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Hoffmann, R. A wiki for the life sciences where authorship matters. Nature Genetics (2008)

Ca2+ influx, phosphoinositide hydrolysis, and histamine release induced by lysophosphatidylserine in mast cells.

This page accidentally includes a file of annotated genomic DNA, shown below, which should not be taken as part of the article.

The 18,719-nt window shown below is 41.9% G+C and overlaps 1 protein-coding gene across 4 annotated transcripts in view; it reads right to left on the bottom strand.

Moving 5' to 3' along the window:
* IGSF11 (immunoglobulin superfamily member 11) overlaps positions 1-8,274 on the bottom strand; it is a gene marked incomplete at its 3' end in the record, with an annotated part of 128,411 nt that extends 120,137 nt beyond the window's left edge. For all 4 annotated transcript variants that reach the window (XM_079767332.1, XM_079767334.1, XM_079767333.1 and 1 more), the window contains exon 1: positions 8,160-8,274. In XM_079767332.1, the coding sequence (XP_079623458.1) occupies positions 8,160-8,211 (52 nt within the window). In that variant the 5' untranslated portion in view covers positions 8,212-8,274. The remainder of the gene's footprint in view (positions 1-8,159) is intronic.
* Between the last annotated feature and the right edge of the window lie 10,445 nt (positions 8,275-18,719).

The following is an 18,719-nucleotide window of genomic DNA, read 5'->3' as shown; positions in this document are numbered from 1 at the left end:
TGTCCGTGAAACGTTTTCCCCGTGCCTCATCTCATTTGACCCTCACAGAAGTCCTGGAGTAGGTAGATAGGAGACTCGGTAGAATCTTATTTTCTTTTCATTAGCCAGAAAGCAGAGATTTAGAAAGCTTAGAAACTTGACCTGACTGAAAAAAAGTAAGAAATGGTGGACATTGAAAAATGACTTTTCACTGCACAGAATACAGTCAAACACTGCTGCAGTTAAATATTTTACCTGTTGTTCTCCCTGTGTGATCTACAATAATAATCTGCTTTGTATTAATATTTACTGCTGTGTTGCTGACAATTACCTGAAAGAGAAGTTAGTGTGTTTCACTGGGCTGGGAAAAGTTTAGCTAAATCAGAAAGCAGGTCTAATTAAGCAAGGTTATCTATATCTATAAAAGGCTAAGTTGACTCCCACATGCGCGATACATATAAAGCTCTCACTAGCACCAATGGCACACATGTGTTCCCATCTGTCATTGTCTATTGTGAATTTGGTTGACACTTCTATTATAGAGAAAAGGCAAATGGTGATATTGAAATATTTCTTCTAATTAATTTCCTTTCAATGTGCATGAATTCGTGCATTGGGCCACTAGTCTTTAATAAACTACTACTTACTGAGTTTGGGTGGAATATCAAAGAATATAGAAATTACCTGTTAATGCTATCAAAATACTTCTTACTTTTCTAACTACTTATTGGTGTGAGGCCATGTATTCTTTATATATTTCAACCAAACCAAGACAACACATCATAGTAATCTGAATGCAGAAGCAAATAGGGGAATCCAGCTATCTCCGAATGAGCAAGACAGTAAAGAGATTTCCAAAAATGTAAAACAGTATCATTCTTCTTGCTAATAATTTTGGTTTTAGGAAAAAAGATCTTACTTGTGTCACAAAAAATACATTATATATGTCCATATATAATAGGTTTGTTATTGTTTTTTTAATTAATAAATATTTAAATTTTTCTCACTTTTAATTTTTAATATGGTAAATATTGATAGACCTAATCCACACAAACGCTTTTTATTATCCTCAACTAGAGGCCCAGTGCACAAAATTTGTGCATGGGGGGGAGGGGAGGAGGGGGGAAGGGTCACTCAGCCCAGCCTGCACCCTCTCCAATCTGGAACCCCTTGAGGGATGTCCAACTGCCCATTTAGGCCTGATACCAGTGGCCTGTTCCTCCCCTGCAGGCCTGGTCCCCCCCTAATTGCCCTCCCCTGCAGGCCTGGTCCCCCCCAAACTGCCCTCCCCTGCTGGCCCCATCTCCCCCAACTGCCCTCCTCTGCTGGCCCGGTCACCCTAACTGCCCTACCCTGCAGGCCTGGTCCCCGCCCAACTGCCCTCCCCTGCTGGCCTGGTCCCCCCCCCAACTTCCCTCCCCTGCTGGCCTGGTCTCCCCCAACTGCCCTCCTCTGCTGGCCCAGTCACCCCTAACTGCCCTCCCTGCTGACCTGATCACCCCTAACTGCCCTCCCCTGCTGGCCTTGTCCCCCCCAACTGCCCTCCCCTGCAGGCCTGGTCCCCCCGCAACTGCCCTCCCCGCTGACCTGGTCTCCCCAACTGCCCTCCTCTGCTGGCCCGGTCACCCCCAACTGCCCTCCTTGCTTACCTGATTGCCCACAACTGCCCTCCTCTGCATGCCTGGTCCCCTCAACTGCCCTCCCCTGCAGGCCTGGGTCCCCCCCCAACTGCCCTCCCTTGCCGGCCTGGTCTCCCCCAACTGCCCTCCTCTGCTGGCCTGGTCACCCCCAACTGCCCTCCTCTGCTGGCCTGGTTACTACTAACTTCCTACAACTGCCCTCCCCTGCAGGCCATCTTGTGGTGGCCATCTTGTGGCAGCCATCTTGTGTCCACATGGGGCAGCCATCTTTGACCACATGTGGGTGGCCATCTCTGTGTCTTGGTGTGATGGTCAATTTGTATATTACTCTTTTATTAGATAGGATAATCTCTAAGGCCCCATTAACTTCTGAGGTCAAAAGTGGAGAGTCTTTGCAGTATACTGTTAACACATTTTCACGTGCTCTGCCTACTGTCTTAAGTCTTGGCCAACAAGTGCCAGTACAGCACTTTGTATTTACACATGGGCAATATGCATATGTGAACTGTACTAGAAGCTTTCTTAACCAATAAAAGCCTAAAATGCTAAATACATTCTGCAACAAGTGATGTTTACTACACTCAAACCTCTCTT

We have previously demonstrated that snake venom phospholipases A2 (PLA2s) and mammalian PLA2s induced inflammatory processes. This effect was correlated with the activity of the enzymes and the release of lipid mediators. We have now determined the role of lysophosphatidylserine (LysoPS) as an inflammatory lipid mediator. Thus, we have studied the possibility that intracellular calcium concentration, phosphoinositide hydrolysis, and the subsequent histamine release in mast cells is due to the action of lysophosphatidylserine. Lysophosphatidylserine-stimulated release of histamine was significantly higher than release by other lysophospholipids. The contribution of increased phospholipase C activity and the intracellular Ca2+ influx were therefore examined. LysoPS increased mast cell calcium concentration, and this increment was associated with phospholipase C activation and release of inositol phosphates. The increase in intracellular calcium and histamine degranulation induced by LysoPS were inhibited by apomorphine. Pretreatment of mast cells with pertussis toxin decreased the secretagogic effect of LysoPS and compound 48/80 without modifying the effect of the ionophore A23187. These results suggest that pertussis toxin-sensitive G-protein might be involved in the mast cell degranulation produced by lysophosphatidylserine and allow the increase in phospholipase C activity, thus enhancing intracellular calcium concentration, which then induces exocytosis of histamine.[1]


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